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Sharrows Are Coming to Princeton

Saturday, July 30 by silvia

From Friday’s Princeton Packet:

Sharrows, or shared lane markings, will be installed next month on roadways in the two Princetons.

The thermoplastic markings will allow cyclists and drivers to safely ?share the road? along the area?s streets that are too narrow for separate bike lanes.

Nassau Street will be marked from Route 206 to Snowden Lane. Markings will also be placed on Wiggins Street and Hamilton Avenue in the borough. In the township, the markings will be placed on Harrison Street to Mount Lucas Road.

Harrison and Witherspoon Street will be marked their entire lengths. ???A maximum of 87 symbols will be installed in the borough; and the State Department of Transportation will install additional 60 on Nassau Street. Approximately 72 will be installed on the township roadways.

The borough?s share of the installation costs is $14,800. The township is paying the remainder of the $29,920, or $14,400. Each symbol costs about $170. The actual number of symbols that end up being installed will determine final cost.

Traffic Lines Inc. of Farmingdale will be doing the work for the two municipalities.

Installation will begin mid-August.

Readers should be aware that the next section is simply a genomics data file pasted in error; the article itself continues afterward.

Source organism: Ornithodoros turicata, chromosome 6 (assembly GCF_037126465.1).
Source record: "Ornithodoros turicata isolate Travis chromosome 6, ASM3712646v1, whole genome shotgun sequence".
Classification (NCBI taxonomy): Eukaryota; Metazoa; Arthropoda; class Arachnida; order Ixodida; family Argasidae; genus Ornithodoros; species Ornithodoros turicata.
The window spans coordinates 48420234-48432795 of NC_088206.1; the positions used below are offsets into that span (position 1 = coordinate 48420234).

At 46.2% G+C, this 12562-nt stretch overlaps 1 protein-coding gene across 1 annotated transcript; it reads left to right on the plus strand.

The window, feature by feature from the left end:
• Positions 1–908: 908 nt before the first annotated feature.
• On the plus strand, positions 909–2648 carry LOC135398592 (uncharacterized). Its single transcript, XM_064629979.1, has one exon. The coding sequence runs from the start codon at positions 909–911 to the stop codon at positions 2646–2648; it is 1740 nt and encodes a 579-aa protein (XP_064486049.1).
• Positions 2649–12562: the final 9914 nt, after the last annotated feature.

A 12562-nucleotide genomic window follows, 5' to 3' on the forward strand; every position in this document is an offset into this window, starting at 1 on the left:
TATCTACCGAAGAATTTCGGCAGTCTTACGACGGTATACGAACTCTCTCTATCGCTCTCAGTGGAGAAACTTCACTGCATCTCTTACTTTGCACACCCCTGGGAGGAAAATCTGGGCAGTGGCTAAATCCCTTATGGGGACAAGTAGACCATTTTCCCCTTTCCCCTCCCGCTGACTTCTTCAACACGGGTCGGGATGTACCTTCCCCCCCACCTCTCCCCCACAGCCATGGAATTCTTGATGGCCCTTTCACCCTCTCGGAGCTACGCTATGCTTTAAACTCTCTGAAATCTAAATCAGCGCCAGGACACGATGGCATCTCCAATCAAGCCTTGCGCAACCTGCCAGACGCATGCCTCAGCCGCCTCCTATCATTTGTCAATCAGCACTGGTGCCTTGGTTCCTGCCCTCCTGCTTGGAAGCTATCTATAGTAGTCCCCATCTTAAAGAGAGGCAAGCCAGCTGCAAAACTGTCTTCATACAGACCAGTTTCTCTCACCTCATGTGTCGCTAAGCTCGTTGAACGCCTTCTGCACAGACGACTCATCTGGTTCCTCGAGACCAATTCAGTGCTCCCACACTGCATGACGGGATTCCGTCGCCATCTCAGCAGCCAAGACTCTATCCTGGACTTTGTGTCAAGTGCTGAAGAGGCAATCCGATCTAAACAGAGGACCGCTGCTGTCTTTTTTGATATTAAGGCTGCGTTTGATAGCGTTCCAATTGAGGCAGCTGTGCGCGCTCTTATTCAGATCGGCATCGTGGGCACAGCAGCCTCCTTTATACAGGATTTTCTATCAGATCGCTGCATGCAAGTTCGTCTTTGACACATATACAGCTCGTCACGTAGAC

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Sharrows for Princeton?

Thursday, December 16 by silvia

The Princeton Joint Pedestrian and Bicycle Advisory Committee is asking Princeton Borough and Princeton Township to install “sharrows” along four streets:

  • Harrison Street from Faculty Road to Mt. Lucas Road;
  • Witherspoon Street from Nassau Street to Valley Road;
  • Nassau Street from Harrison to Bayard Lane; and
  • Paul Robeson Place/Wiggins Street/Hamilton Avenue from Bayard Lane to Snowden Lane.

Sharrows are shared lane markings that are being used in New York City, among other places, and were included for the first time this year in the Manual of Uniform Traffic Control Devices, a bible for transportation engineers. The markings depict a bicycle with directional arrows and are highly visible to motorists and help guide bicyclists to an appropriate place in traffic (and far enough from the risk of hitting an opening car door).

The advisory committee says sharrows are needed to fill the gap between sidewalks for novice cyclists and off-road trails for recreational cyclists. Those using their bikes for transportation (to Princeton University, the Dinky, downtown, and shopping centers, for example) and seeking direct routes currently are left out. Sharrows would work on Princeton’s narrow streets, where parking is a priority and there is no room left for bike lanes.

In its report, the committee wrote that “shared lane markings may be the only feasible and affordable intervention to improve the safety and comfort of cyclists on Princeton streets.” It noted that the four roadways it recommended for sharrows are where 60% of the bicycle accidents from 2008 through May 25, 2010 occurred and estimates that adding these markings to the road will cost $13,000 for every two miles of roadway.

The Princeton Joint Pedestrian and Bicycle Advisory Committee Sharrows Policy Paper was presented to the Princeton Borough Council last week, and it isn’t clear when the borough and township will decide whether to follow the recommendations. The West Windsor Bicycle and Pedestrian Alliance hopes that both will evaluate these recommendations seriously.